"OUR VIEW: Hawaii's parks need attention"
Editorial from the Honolulu Star-Advertiser on Saturday, Jun 07, 2014
Thanks to the editorial board of the Honolulu Star-Advertiser for highlighting the critical need to invest in our public greenspaces. Below are excerpts of their editorial. Also, big mahalo to the Trust for Public Land for publishing an excellent report ranking Honolulu against other major cities on the quality of its parks. We could not agree more! With your support organizations like The Outdoor Circle can collaborate to improve public park space throughout the Hawaiian Islands! Click here to show your support!
"As Oahu's population increases and urban redevelopment crowds more people into the close quarters of high-rise living, creating and preserving vibrant green spaces for recreation and relaxation must be a higher priority. It's much better for the city if those green spaces are on ground level, open to all, rather than private aeries limited to the wealthy denizens of a single luxury building.
By Marti Townsend, Executive Director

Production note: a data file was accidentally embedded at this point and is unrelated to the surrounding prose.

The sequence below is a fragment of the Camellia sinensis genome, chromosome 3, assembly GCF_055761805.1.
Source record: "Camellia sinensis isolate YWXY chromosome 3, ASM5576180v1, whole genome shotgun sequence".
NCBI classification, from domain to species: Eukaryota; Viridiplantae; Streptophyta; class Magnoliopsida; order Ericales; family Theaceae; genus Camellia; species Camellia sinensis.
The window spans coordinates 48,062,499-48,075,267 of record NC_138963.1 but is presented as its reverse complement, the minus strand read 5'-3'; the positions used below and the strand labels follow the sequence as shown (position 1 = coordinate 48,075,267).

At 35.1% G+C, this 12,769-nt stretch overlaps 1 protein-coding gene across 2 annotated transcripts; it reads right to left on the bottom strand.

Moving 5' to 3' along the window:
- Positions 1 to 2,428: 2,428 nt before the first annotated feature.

Two aggressive pests threaten the future of Banyan trees in Hawai‘i. The Lobate Lac Scale, known as the “vampire bug” sucks the life out of Chinese Banyans, native Hibiscus, Koa, and about 300 other tree and plant species. So far this scale is found only on Oahu. The Stem Gall Wasp burrows into branches at the base of each stem making it impossible for Chinese banyans to grow new leaves; it has already invaded O‘ahu, Maui, and Hawai‘i Island.
In less than two years, these two aggressive bugs have forced the removal of dozens of banyan trees for safety reasons. Iconic banyan trees have been removed due to these pests at Moanalua Gardens, Thomas Square Park, Kapiolani Park, Washington Place, along the Ala Wai, and the International Marketplace. Chinese banyans at the National Cemetery, UH-Manoa, the Catholic Cemetery on King Street, and Ala Moana Park are infected and undergoing treatment. Despite considerable effort, arborists have yet to find effective treatments for the pests, and in some cases the treatment can be as bad as the disease.
While experts continue the search for a cure, The Outdoor Circle is working hard to plant new trees to replace the those being lost to these infestations. It is important for City and State officials, as well as private land-owners to undertake tree-planting with a determination equal to the feracity of these tree-killing bugs.